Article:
When Crossroads International Fellowship Presbyterian Church (U.S.A.) in Princess Anne, Md., closed its doors March 1, 2015, the loss was felt by the congregation and neighborhood. The storefront church had spent many years ministering to peoples' need in what its pastor, the Rev. Donna Bowers, calls “the poorest county in all of Maryland.” Yet, it hadn't reached a level of financial sustainability that would allow the congregation to continue.

Little did the grieving people of the recently shuttered multi-cultural church plant know that they would soon be brought together by tragedy to continue their ministry.

On April 6, eight people were found dead in a home near the church—seven of them were children who had regularly attended Crossroads. The father, Rodney Todd Sr., 36, had not been to work since March 28. His supervisor at the University of Maryland Eastern Shore dining-services notified authorities about Todd's unusual absence.

Police went to the home and discovered Todd and his children—the boys Cameron, 13, and Zhi’Heem Todd, 7; and the girls Ty’Juziana, 15, Ty’Keria, 12; Ty’Nijuzia, 11; Ty’Niah, 9; and Ty’Breyia Todd, 5—dead in their beds. A portable generator in the kitchen with several extension cords powering heaters and lights had run dry of fuel. The coroner cited the cause of death as carbon monoxide poisoning due to the generator exhaust not being ventilated from the home.

As news spread among those who had attended Crossroads, Bowers says people from the community came together, “just to be near each other.” Bowers walked through the crowd that had gathered to mourn the family, “giving and receiving hugs” and offering a time of worship. The church also organized a vigil where 20 former members joined with neighbors to honor and grieve the loss of the Todd family.

“We handed out flashlights to symbolize the light of God that was in the children,” she says of the church members' practical and symbolic gesture for those gathered. “We needed to remember to walk in the light.”

Bowers became pastor of Crossroads in August 2013. She and its members had worked to make the congregation a resource center, with a food pantry and community health outreach, in addition to striving to gather an interdenominational coalition to address community needs.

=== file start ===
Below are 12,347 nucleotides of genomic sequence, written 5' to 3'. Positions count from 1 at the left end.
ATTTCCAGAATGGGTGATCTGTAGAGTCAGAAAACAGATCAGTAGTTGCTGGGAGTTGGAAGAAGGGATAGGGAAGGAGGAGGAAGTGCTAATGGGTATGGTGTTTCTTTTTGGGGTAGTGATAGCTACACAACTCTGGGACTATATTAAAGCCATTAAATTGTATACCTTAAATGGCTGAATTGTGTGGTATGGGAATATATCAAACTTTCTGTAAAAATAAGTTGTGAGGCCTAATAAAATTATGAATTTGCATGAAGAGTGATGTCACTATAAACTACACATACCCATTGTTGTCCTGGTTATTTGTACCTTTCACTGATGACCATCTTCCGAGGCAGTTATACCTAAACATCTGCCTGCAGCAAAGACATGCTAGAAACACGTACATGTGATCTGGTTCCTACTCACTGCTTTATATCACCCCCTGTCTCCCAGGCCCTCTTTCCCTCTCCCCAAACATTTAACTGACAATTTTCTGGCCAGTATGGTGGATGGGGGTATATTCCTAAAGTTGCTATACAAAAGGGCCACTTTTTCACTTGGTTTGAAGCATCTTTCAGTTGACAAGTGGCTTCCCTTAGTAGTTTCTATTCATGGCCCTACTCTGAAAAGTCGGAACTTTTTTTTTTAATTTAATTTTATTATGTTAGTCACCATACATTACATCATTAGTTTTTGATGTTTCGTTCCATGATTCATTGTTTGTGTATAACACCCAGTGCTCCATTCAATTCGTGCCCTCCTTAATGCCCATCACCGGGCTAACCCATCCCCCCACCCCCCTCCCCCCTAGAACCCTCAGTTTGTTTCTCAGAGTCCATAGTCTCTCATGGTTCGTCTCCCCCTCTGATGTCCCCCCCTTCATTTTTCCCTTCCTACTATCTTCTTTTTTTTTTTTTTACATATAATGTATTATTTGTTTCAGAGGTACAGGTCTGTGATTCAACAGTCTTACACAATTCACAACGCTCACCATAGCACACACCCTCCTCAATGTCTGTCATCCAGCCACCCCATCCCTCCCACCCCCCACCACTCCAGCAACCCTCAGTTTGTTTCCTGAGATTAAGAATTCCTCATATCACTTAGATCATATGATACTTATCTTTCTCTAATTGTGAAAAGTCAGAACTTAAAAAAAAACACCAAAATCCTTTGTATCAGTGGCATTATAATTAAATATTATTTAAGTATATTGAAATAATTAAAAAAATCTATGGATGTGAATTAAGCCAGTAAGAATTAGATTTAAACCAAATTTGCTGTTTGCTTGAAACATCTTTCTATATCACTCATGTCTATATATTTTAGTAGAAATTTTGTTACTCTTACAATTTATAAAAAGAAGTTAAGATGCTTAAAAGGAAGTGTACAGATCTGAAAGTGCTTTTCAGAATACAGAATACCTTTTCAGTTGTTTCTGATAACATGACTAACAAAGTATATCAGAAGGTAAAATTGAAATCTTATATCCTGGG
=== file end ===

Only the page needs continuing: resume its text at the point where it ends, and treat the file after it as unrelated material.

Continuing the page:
“Crossroads was a church for people who weren't comfortable with traditional church,” says Bowers. “It's where people who don't have a voice were welcome.”

Bowers says the Todd children began attending Crossroads four years ago, brought by the oldest of the children, Rodney Jr., 17, who was at his grandmother's home when the deaths occurred.

She describes the children as “polite and respectful” and Rodney Sr. as a “good dad who worked and took care of [the children.]” Bowers says he especially doted on the girls, braiding their hair in the latest styles. “He was better than most beauticians,” she continues, “He learned how to do it for his kids.”

The children became an integral part of the congregation, Bowers remembers, following a time when she had to stop worship because the children of the church were being “so antsy.”

“We just stopped worship and had the congregation move around so that each child had an adult sitting next to them. We had everybody learn the name of a child—which isn't easy because some of the names are difficult—and something about them,” she says of the timeout. “It started relationships in a deep way.”

“Many of the people in the church didn't have parents where there were appropriate relationships,” she says of the adults at Crossroads. “They took these kids under their wings.”

These relationships continued after the church closed, in the month preceding the children's deaths. “When we stopped doing our community meals [as a church], the congregation made sure these kids still ate with them,” says Bowers. “And the kids didn't come because they were hungry, they came because they wanted the relationship.”

Bowers is a registered nurse and was ordained a Presbyterian teaching elder in 2013. She continues to work in Princess Anne addressing issues of health and poverty, especially as it affects children. She describes the community as historic and one in which large houses have been subdivided into apartments that aren't very efficient.

Bowers says that heating one of these apartments during a cold winter like this last one costs many families $500-$600 per month. With rents roughly that same amount, for an approximate total of $1200 per month, she says many people couldn't afford both rent and heat, and looked for alternative means of heating. That's the course of action Todd took when he decided to use the gas powered electric generator in his home. Electricity to the home was shut off March 25 when Delmarva Power workers found a stolen power meter, noting that it had originally discontinued electric service in October, prior to the Todds renting the home. No request had been made to reconnect service.

A funeral for Rodney Todd Sr. and the seven children was held April 18 in which Bowers says she played a small part. She's been in contact with Rodney Jr. and says she and others from Crossroads will continue to help in any way they can.

“Even though the doors of the church are closed,” Bowers says, “we are still looking for ways to support [Rodney Jr.]”

Bowers recommends churches engage in community outreach regarding carbon monoxide poisoning, especially in areas where gas powered electric generators are used as an alternative to the tradition power grid. Educational materials are available at the Centers for Disease Control web site on the dangers of carbon monoxide poisoning and resources for its prevention. The CDC reports that more than 400 people in the U.S. died from carbon monoxide poisoning in 2014.